Immersive Learning: Comparison
Please note this is a comparison between Version 3 by Vivi Li and Version 2 by Vivi Li.

Immersive learning conceptualizes education as a set of active phenomenological experiences that are based on presence. Immersive learning can be implemented using both physical and digital means, such as virtual reality and augmented reality.

  • education
  • immersion
  • presence
  • Metaverse
  • virtual reality
  • virtual worlds
  • extended reality
  • mixed reality

History and Origin

For millennia, humans learned by doing. From the early days of hunters and food collectors to the first communities, humans were learning from nature and from each others through experience. Experiential learning is at the core of our existence and is fundamental in our physiological, behavioral and psychological development.
Learning in later stages of human history heavily relied on the oral proliferation of stories and tales from one generation to the other around the campfire or in public performances of theater and epic lyric poetry. Although this type of learning was separating the content of the learned experience from its context, it allowed societies to transfer knowledge cross-generationally and at a bigger scale. In a way, the lack of context was compensated by an increased engagement through narrative, imagination, staged performances, and often music. Humans were starting to be immersed, not only in the environments, conditions and situations, but in stories. The invention of writing and the authoring of text, manuscripts and eventually books unlocked learning at a substantial scale but further reduced the distance between the content and context of the learning experience. The reduction of learning from experience to reading text offered the tremendous potential for humans to increase their knowledge through someone else’s experience in exchange for personalizing that same experience. Learning occurs naturally and experientially in the real context, which occurs within the genuine three-dimensional physical environment. When this is impossible, too dangerous or unproductive, this condition can be approximated in artificial virtual spaces, which can emulate the authentic context and elicit immersion by their presence within the simulated system [1], by the diegetic concern with the contextual meaning and narrative [2] and/or by the psychological absorption with the challenges and tasks [2]. This type of educational experience is called immersive learning. The original context can be abstracted in many ways to represent various aspects of the intended learning using fantasy and stylized and illustrated worlds, similar to video games [3].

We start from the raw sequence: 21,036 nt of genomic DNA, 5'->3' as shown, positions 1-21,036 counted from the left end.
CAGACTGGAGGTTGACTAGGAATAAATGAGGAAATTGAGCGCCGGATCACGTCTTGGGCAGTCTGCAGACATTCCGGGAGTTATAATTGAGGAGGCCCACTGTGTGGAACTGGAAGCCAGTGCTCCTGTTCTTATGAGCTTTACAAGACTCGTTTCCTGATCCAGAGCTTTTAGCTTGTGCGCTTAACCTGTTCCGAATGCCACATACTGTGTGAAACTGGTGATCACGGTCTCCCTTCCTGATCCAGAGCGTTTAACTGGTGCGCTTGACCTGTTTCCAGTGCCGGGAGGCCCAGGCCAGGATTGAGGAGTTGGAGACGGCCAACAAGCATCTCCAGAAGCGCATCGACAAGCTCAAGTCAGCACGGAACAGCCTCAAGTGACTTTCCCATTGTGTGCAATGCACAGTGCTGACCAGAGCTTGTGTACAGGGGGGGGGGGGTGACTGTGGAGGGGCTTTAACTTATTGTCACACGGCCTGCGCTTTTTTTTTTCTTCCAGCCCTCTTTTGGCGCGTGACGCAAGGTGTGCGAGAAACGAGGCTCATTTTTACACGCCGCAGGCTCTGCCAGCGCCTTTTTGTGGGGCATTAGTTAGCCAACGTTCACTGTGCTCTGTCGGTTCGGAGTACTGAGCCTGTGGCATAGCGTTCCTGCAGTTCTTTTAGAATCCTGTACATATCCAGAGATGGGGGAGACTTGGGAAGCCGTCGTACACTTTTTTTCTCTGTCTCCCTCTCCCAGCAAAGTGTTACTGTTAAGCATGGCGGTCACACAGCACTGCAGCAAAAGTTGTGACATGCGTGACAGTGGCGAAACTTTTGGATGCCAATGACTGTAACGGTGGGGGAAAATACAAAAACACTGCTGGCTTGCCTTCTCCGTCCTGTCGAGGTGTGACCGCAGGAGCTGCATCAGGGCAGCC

In the Socratic philosophical dialogs Republic, About Justice and Politics, Plato captured the allegory of the cave with respect to the nature of physical reality [4]. In this symbolic storified representation, humanity’s state resembles prisoners chained in a dark subterranean cave. Their only perception of reality is shadows of real objects’ images and other elements of the physical reality being projected onto the cave’s wall as they are held in front of a light-emitting source, a fire. The discussion concludes that the duty of a philosopher as an enlightened citizen is to break free of these restrictions, escape from the cave and experience that authentic light as well as the true forms of the physical objects. The cave allegory provides a foreshadowing of alternative reality representations while at the same time demonstrating the potentially paralyzing effect of legacy paradigms, systems and methods in education.


  1. Dengel, A.; Magdefrau, J. Immersive Learning Explored: Subjective and Objective Factors Influencing Learning Outcomes in Immersive Educational Virtual Environments. In Proceedings of the 2018 IEEE International Conference on Teaching, Assessment, and Learning for Engineering (TALE), Wollongong, Australia, 4–7 December 2018; IEEE: Piscataway, NJ, USA, 2018; pp. 608–615.
  2. Nilsson, N.C.; Nordahl, R.; Serafin, S. Immersion Revisited: A Review of Existing Definitions of Immersion and Their Relation to Different Theories of Presence. Hum. Technol. 2016, 12, 108–134.
  3. Bowman, S.L. Immersion and Shared Imagination in Role-Playing Games. In Role-Playing Game Studies; Routledge: New York, NY, USA, 2018; pp. 379–394.
  4. Bloom, A. The Republic of Plato; Basic Books: New York, NY, USA, 1991.
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